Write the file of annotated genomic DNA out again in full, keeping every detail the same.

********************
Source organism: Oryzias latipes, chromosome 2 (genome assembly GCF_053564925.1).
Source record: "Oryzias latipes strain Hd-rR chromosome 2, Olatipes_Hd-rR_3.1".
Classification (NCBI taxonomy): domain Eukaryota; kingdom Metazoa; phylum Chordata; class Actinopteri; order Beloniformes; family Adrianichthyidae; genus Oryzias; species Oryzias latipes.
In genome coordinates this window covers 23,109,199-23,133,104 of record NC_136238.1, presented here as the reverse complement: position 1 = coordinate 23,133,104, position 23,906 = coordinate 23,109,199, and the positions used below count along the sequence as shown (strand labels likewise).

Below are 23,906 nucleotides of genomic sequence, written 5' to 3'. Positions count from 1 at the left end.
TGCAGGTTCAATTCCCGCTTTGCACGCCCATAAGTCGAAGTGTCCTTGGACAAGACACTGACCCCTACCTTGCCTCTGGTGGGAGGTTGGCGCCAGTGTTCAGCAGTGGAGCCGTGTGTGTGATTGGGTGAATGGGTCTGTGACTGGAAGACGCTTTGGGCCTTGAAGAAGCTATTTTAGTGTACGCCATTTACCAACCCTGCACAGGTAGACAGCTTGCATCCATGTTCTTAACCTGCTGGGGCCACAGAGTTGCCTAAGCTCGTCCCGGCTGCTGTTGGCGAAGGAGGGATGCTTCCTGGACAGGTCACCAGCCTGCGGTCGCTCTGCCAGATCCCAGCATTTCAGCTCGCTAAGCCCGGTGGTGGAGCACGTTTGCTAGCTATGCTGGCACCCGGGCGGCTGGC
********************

Source organism: Oryzias latipes, chromosome 2 (genome assembly GCF_053564925.1).
Source record: "Oryzias latipes strain Hd-rR chromosome 2, Olatipes_Hd-rR_3.1".
Classification (NCBI taxonomy): domain Eukaryota; kingdom Metazoa; phylum Chordata; class Actinopteri; order Beloniformes; family Adrianichthyidae; genus Oryzias; species Oryzias latipes.
In genome coordinates this window covers 23,109,199-23,133,104 of record NC_136238.1, presented here as the reverse complement: position 1 = coordinate 23,133,104, position 23,906 = coordinate 23,109,199, and the positions used below count along the sequence as shown (strand labels likewise).

Below are 23,906 nucleotides of genomic sequence, written 5' to 3'. Positions count from 1 at the left end.
TGCAGGTTCAATTCCCGCTTTGCACGCCCATAAGTCGAAGTGTCCTTGGACAAGACACTGACCCCTACCTTGCCTCTGGTGGGAGGTTGGCGCCAGTGTTCAGCAGTGGAGCCGTGTGTGTGATTGGGTGAATGGGTCTGTGACTGGAAGACGCTTTGGGCCTTGAAGAAGCTATTTTAGTGTACGCCATTTACCAACCCTGCACAGGTAGACAGCTTGCATCCATGTTCTTAACCTGCTGGGGCCACAGAGTTGCCTAAGCTCGTCCCGGCTGCTGTTGGCGAAGGAGGGATGCTTCCTGGACAGGTCACCAGCCTGCGGTCGCTCTGCCAGATCCCAGCATTTCAGCTCGCTAAGCCCGGTGGTGGAGCACGTTTGCTAGCTATGCTGGCACCCGGGCGGCTGGC